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The coming of Windows 8, the cloud, the massive adoption of mobile technology and tools for retirement income planning were hot topics at the Sin City confab
April 30, 2012 — 4:06 AM UTC by Tim Welsh
Known as an innovator in financial planning software among the major financial institutions for over a decade, Finance Logix has been flying under the RIA industry radar. But all of that is beginning to change as the firm has made strides in bringing its enterprise technology approach to the independent-adviser community.
As evidence, consider the inaugural Finance Logix Advisor conference held April 26-27 at the Monte Carlo resort in Las Vegas. Nearly 50 executives from custodians and regional and independent broker-dealers, along with dozens of advisors, technology consultants, Finance Logix employees and even a Wharton School professor, gathered for two days of networking, educational content and the best of the Vegas entertainment experience. See: Eavesdropping on the FPA Business Solutions conference: Mobile apps, web-based marketing — and how you can make the most of the connected world.
Off the page
“What if we took an employee retreat and brought our clients with us?” said Oleg Tishkevich, CEO and founder of Finance Logix, explaining the inspiration for the event. “We wanted to bring everyone together in a collaborative environment and share our strategy, technology and thoughts for the future of financial planning technology and how advice will be delivered in the new, mobile age.” See: Fidelity, Schwab and TD Ameritrade prep for arms race in mobile technology for advisors.
Finance Logix has created a large following at the enterprise level and tens of thousands of advisors in North America use its cloud-based software on a daily basis. See: Dreamforce review: Social media enters the business cloud and why RIAs should care.
At the heart of the Finance Logix suite is an end-to-end platform that provides a very visual, interactive and dynamic approach to providing financial planning analyses. The platform not only provides advisors with a real-time financial overview and analysis of all of their clients, but also extends that approach to the end-client through a powerful and interactive client portal.
“Financial planning concepts are technical in nature and often don’t resonate with clients. Traditionally, advisors have been forced to communicate these concepts though numbers in columns on paper. In order to change this dynamic, financial planning software needs to extend beyond the advisor’s desktop and directly involve the client in the financial planning process,” noted Tishkevich. This approach is winning converts across the industry, and with Finance Logix’s new Retire Logix app for the iPhone, is also changing the paradigm for how financial planning can be done by both advisors and investors in a collaborative technology environment. See: Orion Advisor Services goes mobile with advisor-branded apps for the iPhone and Android.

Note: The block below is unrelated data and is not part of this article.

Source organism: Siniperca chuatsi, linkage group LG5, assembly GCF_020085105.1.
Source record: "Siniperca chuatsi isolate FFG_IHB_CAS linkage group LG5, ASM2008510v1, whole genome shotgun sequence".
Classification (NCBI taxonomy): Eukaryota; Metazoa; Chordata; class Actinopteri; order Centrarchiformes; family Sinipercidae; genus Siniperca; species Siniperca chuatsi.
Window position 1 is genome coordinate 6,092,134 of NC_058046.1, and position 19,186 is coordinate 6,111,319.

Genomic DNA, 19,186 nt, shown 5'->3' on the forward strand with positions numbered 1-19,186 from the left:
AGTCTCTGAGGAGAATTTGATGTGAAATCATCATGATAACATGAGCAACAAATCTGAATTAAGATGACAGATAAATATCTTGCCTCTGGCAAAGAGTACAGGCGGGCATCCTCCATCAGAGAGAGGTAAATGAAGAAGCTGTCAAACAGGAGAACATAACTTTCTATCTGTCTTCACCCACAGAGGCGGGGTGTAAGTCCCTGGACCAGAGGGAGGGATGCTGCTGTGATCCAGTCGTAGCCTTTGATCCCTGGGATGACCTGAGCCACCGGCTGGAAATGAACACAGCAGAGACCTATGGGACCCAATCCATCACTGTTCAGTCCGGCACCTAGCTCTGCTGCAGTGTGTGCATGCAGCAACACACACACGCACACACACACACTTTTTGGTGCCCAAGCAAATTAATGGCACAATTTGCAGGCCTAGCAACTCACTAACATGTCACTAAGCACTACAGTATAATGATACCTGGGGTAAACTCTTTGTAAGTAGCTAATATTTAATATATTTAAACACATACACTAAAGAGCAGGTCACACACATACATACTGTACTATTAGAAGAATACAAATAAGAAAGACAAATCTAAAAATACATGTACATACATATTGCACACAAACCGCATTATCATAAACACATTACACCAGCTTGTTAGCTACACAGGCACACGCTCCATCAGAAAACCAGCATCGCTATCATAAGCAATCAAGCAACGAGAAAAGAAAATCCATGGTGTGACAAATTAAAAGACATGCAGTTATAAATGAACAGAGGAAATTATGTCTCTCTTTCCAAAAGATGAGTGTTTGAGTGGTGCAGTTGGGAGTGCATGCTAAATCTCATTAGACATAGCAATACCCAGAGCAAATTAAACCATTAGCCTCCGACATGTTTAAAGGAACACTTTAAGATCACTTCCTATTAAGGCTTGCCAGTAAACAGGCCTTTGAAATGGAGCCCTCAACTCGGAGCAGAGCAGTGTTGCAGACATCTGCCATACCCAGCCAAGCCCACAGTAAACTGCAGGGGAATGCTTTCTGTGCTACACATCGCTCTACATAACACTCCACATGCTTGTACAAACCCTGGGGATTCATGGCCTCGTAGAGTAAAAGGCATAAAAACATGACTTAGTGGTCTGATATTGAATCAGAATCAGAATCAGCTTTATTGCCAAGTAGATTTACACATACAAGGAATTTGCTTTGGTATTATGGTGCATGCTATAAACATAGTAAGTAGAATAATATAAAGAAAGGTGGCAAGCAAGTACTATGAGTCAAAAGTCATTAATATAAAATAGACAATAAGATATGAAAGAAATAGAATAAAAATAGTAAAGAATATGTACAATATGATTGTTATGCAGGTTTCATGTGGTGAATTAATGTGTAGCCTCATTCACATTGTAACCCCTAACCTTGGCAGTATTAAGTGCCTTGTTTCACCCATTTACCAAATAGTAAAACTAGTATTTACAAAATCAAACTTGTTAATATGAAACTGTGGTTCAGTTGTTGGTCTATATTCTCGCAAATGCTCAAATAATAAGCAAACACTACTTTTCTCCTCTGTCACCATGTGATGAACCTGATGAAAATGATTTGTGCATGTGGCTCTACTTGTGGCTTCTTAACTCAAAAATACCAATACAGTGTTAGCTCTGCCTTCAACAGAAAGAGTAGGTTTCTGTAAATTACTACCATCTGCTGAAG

Waiting for Windows 8
Kicking off the conference was industry technology guru Joel Bruckenstein, publisher of the T3 franchise of newsletters and conferences. See: RIAs flock to Dallas for the T3 technology conference provided a content-filled presentation with the latest trends and developments in advisor technology and the results of his new research. The big three themes were Integration, the cloud and mobile technology.
“The No. 1 reason advisors switch software is lack of integration,” noted Bruckenstein. “The good news is that despite the very fragmented industry, the custodians are now leading the way in driving integrations.” Bruckenstein went on to describe how big the movement towards cloud computing has become: “There is no debate. If your software isn’t in the cloud, you won’t be in business soon. Desktop software will be dead in five years.”
Rounding out Bruckenstein’s presentation were some fascinating stats regarding the impact of mobile technology and a strong encouragement for advisors to prepare. “Today, over 25% of people access the Internet from mobile web applications exclusively. Thus, if your technology isn’t mobile-friendly, then you are missing one out of every four potential clients. Additionally, 85% of advisors now own an iPad, so if you are a software developer, then you absolutely need an iPad app.” See: Why technology is vital for RIAs looking to steady client nerves in stormy markets.
While these trends had the audience furiously typing notes on their mobile devices, the biggest buzz was caused by Bruckenstein’s commentary about Windows 8. “Windows 8 is coming soon and it will be the biggest change in operating systems since Windows 95. So the big question is, when do you upgrade? Will your printers, scanners and other peripherals work with it? What about your existing programs, let alone your PCs and laptops? It is our advice to not buy any new laptops or PCs beginning now until at least six months to a year after the release of Windows 8.”